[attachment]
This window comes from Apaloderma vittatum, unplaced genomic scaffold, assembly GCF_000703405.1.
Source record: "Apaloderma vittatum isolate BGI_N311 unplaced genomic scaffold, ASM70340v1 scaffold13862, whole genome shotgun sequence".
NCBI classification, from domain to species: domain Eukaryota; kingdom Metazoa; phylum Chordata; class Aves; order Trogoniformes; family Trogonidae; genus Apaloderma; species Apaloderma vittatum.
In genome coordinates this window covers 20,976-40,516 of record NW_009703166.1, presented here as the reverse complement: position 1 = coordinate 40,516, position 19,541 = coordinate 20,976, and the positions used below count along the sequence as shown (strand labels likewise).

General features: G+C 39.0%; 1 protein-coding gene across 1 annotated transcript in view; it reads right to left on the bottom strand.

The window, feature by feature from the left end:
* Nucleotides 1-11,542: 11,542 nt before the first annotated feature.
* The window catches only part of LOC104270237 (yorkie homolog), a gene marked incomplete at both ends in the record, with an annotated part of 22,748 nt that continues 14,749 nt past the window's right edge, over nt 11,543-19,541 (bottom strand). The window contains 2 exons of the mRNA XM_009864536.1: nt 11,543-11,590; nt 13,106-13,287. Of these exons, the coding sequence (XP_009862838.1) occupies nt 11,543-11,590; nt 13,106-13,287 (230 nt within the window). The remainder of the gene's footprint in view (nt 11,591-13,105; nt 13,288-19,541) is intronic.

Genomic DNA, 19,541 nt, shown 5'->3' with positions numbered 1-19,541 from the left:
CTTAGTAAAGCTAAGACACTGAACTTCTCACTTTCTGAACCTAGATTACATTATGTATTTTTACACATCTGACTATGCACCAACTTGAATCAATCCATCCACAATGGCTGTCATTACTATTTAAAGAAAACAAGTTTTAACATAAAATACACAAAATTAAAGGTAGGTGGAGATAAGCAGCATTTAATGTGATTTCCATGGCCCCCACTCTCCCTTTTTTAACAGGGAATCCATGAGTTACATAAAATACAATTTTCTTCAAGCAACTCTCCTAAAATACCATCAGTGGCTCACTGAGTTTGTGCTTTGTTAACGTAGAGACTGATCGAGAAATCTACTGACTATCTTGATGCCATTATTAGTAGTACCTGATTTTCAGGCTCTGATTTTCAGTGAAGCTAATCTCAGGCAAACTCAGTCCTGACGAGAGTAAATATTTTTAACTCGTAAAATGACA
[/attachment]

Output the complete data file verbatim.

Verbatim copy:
This window comes from Apaloderma vittatum, unplaced genomic scaffold, assembly GCF_000703405.1.
Source record: "Apaloderma vittatum isolate BGI_N311 unplaced genomic scaffold, ASM70340v1 scaffold13862, whole genome shotgun sequence".
NCBI classification, from domain to species: domain Eukaryota; kingdom Metazoa; phylum Chordata; class Aves; order Trogoniformes; family Trogonidae; genus Apaloderma; species Apaloderma vittatum.
In genome coordinates this window covers 20,976-40,516 of record NW_009703166.1, presented here as the reverse complement: position 1 = coordinate 40,516, position 19,541 = coordinate 20,976, and the positions used below count along the sequence as shown (strand labels likewise).

General features: G+C 39.0%; 1 protein-coding gene across 1 annotated transcript in view; it reads right to left on the bottom strand.

The window, feature by feature from the left end:
* Nucleotides 1-11,542: 11,542 nt before the first annotated feature.
* The window catches only part of LOC104270237 (yorkie homolog), a gene marked incomplete at both ends in the record, with an annotated part of 22,748 nt that continues 14,749 nt past the window's right edge, over nt 11,543-19,541 (bottom strand). The window contains 2 exons of the mRNA XM_009864536.1: nt 11,543-11,590; nt 13,106-13,287. Of these exons, the coding sequence (XP_009862838.1) occupies nt 11,543-11,590; nt 13,106-13,287 (230 nt within the window). The remainder of the gene's footprint in view (nt 11,591-13,105; nt 13,288-19,541) is intronic.

Genomic DNA, 19,541 nt, shown 5'->3' with positions numbered 1-19,541 from the left:
CTTAGTAAAGCTAAGACACTGAACTTCTCACTTTCTGAACCTAGATTACATTATGTATTTTTACACATCTGACTATGCACCAACTTGAATCAATCCATCCACAATGGCTGTCATTACTATTTAAAGAAAACAAGTTTTAACATAAAATACACAAAATTAAAGGTAGGTGGAGATAAGCAGCATTTAATGTGATTTCCATGGCCCCCACTCTCCCTTTTTTAACAGGGAATCCATGAGTTACATAAAATACAATTTTCTTCAAGCAACTCTCCTAAAATACCATCAGTGGCTCACTGAGTTTGTGCTTTGTTAACGTAGAGACTGATCGAGAAATCTACTGACTATCTTGATGCCATTATTAGTAGTACCTGATTTTCAGGCTCTGATTTTCAGTGAAGCTAATCTCAGGCAAACTCAGTCCTGACGAGAGTAAATATTTTTAACTCGTAAAATGACA